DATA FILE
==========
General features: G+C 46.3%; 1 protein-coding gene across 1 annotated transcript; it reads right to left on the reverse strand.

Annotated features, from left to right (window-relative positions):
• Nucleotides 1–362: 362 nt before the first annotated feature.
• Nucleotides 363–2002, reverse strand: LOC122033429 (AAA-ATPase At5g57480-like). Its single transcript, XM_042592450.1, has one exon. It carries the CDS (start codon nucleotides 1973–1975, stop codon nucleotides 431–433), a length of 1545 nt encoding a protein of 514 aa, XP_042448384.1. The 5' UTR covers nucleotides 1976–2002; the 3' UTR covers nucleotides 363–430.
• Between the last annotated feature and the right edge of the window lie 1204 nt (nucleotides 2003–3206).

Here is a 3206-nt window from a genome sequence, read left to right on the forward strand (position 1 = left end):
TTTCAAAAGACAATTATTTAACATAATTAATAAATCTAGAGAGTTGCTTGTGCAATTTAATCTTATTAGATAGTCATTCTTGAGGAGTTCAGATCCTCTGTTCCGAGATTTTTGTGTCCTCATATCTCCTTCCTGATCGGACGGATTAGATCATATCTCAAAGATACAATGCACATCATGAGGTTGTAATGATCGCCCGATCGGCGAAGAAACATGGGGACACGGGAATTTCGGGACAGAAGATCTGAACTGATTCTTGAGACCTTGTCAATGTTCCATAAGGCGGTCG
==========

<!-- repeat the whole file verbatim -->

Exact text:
General features: G+C 46.3%; 1 protein-coding gene across 1 annotated transcript; it reads right to left on the reverse strand.

Annotated features, from left to right (window-relative positions):
• Nucleotides 1–362: 362 nt before the first annotated feature.
• Nucleotides 363–2002, reverse strand: LOC122033429 (AAA-ATPase At5g57480-like). Its single transcript, XM_042592450.1, has one exon. It carries the CDS (start codon nucleotides 1973–1975, stop codon nucleotides 431–433), a length of 1545 nt encoding a protein of 514 aa, XP_042448384.1. The 5' UTR covers nucleotides 1976–2002; the 3' UTR covers nucleotides 363–430.
• Between the last annotated feature and the right edge of the window lie 1204 nt (nucleotides 2003–3206).

Here is a 3206-nt window from a genome sequence, read left to right on the forward strand (position 1 = left end):
TTTCAAAAGACAATTATTTAACATAATTAATAAATCTAGAGAGTTGCTTGTGCAATTTAATCTTATTAGATAGTCATTCTTGAGGAGTTCAGATCCTCTGTTCCGAGATTTTTGTGTCCTCATATCTCCTTCCTGATCGGACGGATTAGATCATATCTCAAAGATACAATGCACATCATGAGGTTGTAATGATCGCCCGATCGGCGAAGAAACATGGGGACACGGGAATTTCGGGACAGAAGATCTGAACTGATTCTTGAGACCTTGTCAATGTTCCATAAGGCGGTCG